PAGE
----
Opt. Lett. (4)

Phys. Rev. A (1)

M. A. Kramer, W. R. Tompkin, and R. W. Boyd, “Nonlinear–optical interactions in fluorescein-doped boric acid glass,” Phys. Rev. A 34, 2026 (1986).
[CrossRef] [PubMed]

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Figures (7)

Fig. 1
Fig. 1

NDTWM signal for Cr3+:YAlO3 for (a) pump beam I1 when I1(0) = 5I2(0), (b) pump beam I1 when I1(0) = I2(0), (c) probe beam I2 when I2 = I1, and (d) probe beam I2 when I2 = I1/5. Triangular voltage applied to a piezoelement to upshift (positive slope) and down shift (negative slope) the frequency of the beam I2 is shown in curve (e). These results are presented at λ = 514.5 nm for Δ = 1 and I1 = 0.25 kW/cm2.

Fig. 2
Fig. 2

I2(z)/I2(0) of Eq. (4) for different values of the frequency detuning Δ versus propagation distance z for n2 = 2 × 10−8 cm2/W, r = 0.1, I2(0)/I1(0) = 0.01, α = 0.85 cm−1, l = 1 cm, λ = 514.5 nm, and I1(0) = 0.45 kW/cm2. The parameters chosen in the analysis are close to those of ruby.3,5

Fig. 3
Fig. 3

Numerical solution of the coupled wave equations for the probe beam I2(z)/I2(0) (solid curves) together with the solution given by Eq. (4) (dashed curves) for different values of the frequency detuning Δ and the same parameters as in Fig. 2.

Fig. 4
Fig. 4

Numerical solution of the coupled wave equations for the probe beam I2(z)/I2(0) for different pump beam intensities: (a) I1(0) = 0.05Is and (b) I1(0) = 0.3Is. The parameters n2 = 22 × 10−8 cm2/W, r = 0.1, Is = 1.2 kW/cm2, I2(0)/I1(0) = 0.01, α = 1.8 cm−1, L0 = 0.2 cm, and λ = 514.5 nm are close to those of Cr3+:GdAlO3.7 I(±Δ) = ±[I(Δ = ±3) − I(Δ = 0)].

Fig. 5
Fig. 5

NDTWM signal of the probe beam I2 at Δ = ±1 normalized to I2(Δ = −1) at different ratios of the incident probe-to-pump beam intensities, C, for (a) ruby and (b) Cr3+:YAlO3, all at λ = 514.5 nm and I(0) = 0.3 kW/cm2.

Fig. 6
Fig. 6

Γsym = I2(+Δ)I2(−Δ)/I2(Δ = 0)2, for ruby at λ = 488 nm and λ = 580 nm and for Cr3+:YAlO3 at λ = 514.5 nm. (Data for ruby were digitized from Ref. 3.) Positive and negative detuning Δ corresponds, respectively, to the frequency upshift and downshift of the weak probe beam relative to the pump beam.

Fig. 7
Fig. 7

(a) NDTWM signal [I2(Δ) − I2(Δ = 0)]/I2(Δ = 0) for fluorescein-dye-doped glass at 5 mW/cm2 (solid squares) and 30 mW/cm2 (open circles) at λ = 457.9 nm and I2(0)/I1(0) = 0.05. The inset shows the NDTWM signal with large losses that are due to nonlinear absorption for both positive and negative detunings Δ = ±3.5 and the triangular voltage applied to a piezoelectric mirror to upshift (positive slope) and downshift (negative slope) the frequency of beam I2. (b) The NDTWM signal Γ = I2(Δ = 1, S)/I2(Δ = 1, S = 0) versus normalized pump intensity S = I1/Is for fluorescein at λ = 457.9 nm. The data points at S = 0.12 and S = 0.75 are determined from the measurements at these intensities in (a). The experimental results are shown together with the theory including the nonlinear absorption bias contribution [Eq. (8)] (solid curve) and that without this term3,5 (dashed curve).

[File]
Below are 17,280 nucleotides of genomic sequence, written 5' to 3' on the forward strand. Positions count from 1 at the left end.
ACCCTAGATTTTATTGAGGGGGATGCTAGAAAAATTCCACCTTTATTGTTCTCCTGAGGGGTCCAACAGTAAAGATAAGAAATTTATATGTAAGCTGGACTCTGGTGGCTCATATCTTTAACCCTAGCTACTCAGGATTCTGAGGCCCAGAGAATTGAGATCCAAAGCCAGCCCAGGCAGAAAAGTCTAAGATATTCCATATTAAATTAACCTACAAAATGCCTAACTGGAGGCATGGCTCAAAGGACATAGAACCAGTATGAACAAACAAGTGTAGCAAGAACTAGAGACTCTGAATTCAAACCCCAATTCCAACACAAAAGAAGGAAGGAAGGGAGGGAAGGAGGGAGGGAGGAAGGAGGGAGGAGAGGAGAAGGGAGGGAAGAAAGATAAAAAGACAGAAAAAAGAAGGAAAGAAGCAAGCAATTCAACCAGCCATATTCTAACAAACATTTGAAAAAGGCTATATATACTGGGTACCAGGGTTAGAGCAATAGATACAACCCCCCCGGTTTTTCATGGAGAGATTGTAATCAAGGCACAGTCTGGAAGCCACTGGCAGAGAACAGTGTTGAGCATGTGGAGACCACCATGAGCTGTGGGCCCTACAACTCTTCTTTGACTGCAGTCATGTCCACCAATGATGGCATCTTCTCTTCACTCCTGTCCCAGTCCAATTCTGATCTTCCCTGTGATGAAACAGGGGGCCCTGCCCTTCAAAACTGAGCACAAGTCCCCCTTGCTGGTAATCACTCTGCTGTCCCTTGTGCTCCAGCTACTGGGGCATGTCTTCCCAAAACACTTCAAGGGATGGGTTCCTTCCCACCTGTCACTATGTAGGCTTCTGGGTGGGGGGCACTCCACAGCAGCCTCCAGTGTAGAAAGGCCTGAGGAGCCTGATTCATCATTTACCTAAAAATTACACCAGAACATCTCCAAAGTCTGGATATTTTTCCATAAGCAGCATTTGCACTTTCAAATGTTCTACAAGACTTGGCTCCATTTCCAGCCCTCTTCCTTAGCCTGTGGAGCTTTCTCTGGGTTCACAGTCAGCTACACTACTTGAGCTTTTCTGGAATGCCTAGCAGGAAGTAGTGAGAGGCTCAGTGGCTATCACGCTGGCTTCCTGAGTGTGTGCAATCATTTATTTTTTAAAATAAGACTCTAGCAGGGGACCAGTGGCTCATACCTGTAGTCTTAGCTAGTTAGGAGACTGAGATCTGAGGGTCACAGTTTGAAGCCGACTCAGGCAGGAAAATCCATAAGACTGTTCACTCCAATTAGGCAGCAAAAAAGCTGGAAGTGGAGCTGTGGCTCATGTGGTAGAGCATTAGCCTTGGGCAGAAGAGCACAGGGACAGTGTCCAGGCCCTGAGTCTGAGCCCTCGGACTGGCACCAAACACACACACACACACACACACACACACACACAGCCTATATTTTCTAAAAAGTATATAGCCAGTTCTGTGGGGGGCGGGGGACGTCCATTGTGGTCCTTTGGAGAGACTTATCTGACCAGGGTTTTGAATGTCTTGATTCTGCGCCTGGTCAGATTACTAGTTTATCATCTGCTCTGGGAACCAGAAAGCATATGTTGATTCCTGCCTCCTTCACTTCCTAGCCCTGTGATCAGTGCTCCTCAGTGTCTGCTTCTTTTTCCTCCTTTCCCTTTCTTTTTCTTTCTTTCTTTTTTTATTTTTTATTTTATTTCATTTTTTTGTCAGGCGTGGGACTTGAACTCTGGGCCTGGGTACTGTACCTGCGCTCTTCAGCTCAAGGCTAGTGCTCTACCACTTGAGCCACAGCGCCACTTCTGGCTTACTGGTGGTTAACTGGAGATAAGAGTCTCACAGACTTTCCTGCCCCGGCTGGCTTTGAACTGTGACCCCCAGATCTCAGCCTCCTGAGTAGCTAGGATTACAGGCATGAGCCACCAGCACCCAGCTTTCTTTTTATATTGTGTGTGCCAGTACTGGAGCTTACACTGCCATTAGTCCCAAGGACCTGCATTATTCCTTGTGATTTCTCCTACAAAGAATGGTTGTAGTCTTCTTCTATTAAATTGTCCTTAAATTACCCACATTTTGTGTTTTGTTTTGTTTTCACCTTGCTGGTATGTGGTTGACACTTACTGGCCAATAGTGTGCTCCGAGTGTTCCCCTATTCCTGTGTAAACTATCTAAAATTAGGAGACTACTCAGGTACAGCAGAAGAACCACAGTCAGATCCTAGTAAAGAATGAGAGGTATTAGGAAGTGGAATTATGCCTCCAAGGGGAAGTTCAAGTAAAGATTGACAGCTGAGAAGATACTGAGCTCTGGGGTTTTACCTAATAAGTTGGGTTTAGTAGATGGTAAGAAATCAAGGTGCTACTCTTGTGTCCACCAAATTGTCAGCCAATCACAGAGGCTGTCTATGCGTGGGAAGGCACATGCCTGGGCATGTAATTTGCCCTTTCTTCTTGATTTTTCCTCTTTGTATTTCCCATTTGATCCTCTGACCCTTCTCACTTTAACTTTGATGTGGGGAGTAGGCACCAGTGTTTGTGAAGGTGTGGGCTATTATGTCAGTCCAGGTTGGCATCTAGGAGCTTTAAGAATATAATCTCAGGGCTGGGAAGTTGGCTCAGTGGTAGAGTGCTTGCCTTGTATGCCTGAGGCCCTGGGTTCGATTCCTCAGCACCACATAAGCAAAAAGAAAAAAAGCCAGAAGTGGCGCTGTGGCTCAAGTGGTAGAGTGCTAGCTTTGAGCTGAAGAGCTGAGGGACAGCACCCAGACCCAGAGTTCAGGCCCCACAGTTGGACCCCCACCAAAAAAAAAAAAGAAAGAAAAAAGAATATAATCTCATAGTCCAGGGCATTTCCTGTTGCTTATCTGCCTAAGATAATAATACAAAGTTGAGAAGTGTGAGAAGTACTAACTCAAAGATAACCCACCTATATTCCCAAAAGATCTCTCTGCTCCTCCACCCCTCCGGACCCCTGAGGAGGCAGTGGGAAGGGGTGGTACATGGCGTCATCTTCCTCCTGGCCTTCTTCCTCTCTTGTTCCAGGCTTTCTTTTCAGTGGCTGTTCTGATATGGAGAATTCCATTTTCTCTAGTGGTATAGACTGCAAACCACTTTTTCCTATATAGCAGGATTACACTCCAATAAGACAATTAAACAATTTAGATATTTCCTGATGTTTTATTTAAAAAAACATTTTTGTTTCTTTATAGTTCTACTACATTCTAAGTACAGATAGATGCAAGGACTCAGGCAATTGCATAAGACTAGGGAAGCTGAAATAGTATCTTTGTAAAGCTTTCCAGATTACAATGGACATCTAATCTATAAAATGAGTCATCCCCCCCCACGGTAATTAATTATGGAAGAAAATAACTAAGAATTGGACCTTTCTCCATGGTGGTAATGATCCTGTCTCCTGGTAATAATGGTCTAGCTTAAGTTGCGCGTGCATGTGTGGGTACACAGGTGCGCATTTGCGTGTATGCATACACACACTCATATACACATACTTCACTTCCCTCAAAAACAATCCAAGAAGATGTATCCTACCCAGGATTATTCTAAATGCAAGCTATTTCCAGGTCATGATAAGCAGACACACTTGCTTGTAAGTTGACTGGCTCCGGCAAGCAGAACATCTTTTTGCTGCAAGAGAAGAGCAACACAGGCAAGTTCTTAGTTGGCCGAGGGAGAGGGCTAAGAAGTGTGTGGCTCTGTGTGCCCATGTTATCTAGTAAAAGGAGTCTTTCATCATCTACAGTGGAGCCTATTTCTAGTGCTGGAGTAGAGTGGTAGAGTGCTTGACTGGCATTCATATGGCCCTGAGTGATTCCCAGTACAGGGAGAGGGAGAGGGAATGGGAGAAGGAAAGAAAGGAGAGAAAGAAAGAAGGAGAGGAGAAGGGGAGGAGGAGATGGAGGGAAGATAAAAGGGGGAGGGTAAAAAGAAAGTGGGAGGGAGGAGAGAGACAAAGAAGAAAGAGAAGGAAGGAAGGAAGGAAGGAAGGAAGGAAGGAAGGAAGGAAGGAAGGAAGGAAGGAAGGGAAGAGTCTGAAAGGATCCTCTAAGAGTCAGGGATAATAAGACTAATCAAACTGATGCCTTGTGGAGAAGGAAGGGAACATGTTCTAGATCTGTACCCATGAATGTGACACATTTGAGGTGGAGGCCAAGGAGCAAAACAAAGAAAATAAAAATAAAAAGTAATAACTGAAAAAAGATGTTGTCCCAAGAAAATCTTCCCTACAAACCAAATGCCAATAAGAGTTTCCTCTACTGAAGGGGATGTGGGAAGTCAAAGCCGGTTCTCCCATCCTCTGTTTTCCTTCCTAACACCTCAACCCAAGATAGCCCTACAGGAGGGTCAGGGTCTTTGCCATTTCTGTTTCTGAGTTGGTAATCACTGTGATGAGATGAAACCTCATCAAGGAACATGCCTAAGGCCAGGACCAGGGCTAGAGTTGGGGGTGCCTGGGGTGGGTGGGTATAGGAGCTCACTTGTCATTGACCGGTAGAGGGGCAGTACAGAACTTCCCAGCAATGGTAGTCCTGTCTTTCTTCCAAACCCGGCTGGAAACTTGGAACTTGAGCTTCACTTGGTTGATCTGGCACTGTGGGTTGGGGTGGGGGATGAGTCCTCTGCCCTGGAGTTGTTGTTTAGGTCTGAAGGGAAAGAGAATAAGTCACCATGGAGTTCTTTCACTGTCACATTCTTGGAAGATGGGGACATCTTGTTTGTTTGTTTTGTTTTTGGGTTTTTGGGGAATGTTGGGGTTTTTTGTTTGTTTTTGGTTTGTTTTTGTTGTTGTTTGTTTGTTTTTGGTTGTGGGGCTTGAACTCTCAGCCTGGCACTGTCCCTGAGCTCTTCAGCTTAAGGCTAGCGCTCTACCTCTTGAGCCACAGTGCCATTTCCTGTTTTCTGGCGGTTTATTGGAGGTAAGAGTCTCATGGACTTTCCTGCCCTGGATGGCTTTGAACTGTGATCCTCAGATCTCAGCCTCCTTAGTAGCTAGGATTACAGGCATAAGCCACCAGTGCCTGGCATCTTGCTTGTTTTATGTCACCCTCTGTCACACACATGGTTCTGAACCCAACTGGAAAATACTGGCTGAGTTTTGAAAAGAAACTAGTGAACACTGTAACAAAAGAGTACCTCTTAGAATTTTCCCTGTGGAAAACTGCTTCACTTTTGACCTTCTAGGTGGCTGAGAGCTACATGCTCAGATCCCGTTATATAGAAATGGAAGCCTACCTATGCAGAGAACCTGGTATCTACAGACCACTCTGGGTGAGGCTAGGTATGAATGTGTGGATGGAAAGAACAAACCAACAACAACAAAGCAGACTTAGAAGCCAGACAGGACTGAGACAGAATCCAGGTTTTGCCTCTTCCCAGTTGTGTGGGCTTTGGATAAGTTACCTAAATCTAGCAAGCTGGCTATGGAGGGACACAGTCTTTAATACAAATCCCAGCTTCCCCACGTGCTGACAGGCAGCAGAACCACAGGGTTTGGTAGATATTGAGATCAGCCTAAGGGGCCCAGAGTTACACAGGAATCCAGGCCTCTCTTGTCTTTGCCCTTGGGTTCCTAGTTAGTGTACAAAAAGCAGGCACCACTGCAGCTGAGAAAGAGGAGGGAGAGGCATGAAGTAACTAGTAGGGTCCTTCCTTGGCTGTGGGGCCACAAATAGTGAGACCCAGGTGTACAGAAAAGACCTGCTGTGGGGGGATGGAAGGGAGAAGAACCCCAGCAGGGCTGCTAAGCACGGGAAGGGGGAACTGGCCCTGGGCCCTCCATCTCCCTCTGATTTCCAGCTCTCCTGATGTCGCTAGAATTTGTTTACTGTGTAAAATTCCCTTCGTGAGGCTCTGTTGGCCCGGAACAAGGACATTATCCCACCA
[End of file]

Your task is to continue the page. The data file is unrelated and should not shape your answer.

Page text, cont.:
Equations (19)

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d I 1 ( z ) d z = α I 1 + β n 2 ( I 1 + I 2 ) I 1 + β n 2 1 + Δ 2 I 1 I 2 + β n 2 Δ 1 + Δ 2 I 1 I 2 ,
d I 2 ( z ) d z = α I 2 + β n 2 ( I 1 + I 2 ) I 2 + β n 2 1 + Δ 2 I 1 I 2 β n 2 Δ 1 + Δ 2 I 1 I 2 ,
I 1 ( z ) = I 1 ( 0 ) H ( z ) [ H ( z ) D ( 1 C 1 ) + C 1 ] .
I 2 ( z ) = I 2 ( 0 ) H ( z ) [ H ( z ) D ( 1 C 2 ) + C 2 ] ,
H ( z ) = k I ( 0 ) exp ( α z ) [ k I ( 0 ) 1 ] .
Γ ant = 1 2 ln I 2 ( + Δ ) I 2 ( Δ ) = n 2 β I ( 0 ) 1 exp ( α L ) α Δ 1 + Δ 2 .
I 1 ( L ) I 1 ( 0 ) = ( 1 + A ) exp ( α L ) 1 + A   exp ( γ ) ,
I 2 ( L ) I 2 ( 0 ) = ( 1 + A 1 ) exp ( α L ) 1 + A 1   exp ( γ ) ,
γ = β ( 1 + A ) Γ 2 I 1 ( 0 ) 1 exp ( α L ) α ,
Γ 1 = n 2 Δ + r ( C 1 + 2 + C 1 Δ 2 + Δ 2 ) 1 + Δ 2 ,
Γ 2 = n 2 Δ r ( C + 2 + C Δ 2 + Δ 2 ) 1 + Δ 2 ,
d I ( z ) dz = α I ( z ) + β n 2 I 2 ( z ) ,
I 1 ( z ) + I 2 ( z ) = I ( 0 ) exp ( α z ) 1 + β n 2 α I ( 0 ) [ exp ( α z ) 1 ] ,
Γ ant = 1 2 ln I 2 ( + Δ ) I 2 ( Δ ) n 2 β I ( 0 ) 1 exp ( α L ) α Δ 1 + Δ 2 × 1 + n 2 β I ( 0 ) 1 exp ( α L ) α .
d I Γ 1 d z = α I Γ 1 + γ I Γ 1 I Γ 2 ,
d I Γ 2 d z = α I Γ 2 γ I Γ 1 I Γ 2 ,
I 1 ( L ) I 1 ( 0 ) = ( 1 + C ) exp ( α L ) 1 + C   exp ( γ ) ,
I 2 ( L ) I 2 ( 0 ) = ( 1 + C 1 ) exp ( α L ) 1 + C 1   exp ( γ ) .
γ = β n 2 [ I 1 ( 0 ) + I 2 ( 0 ) ] Δ 1 + Δ 2 1 exp ( α L ) α .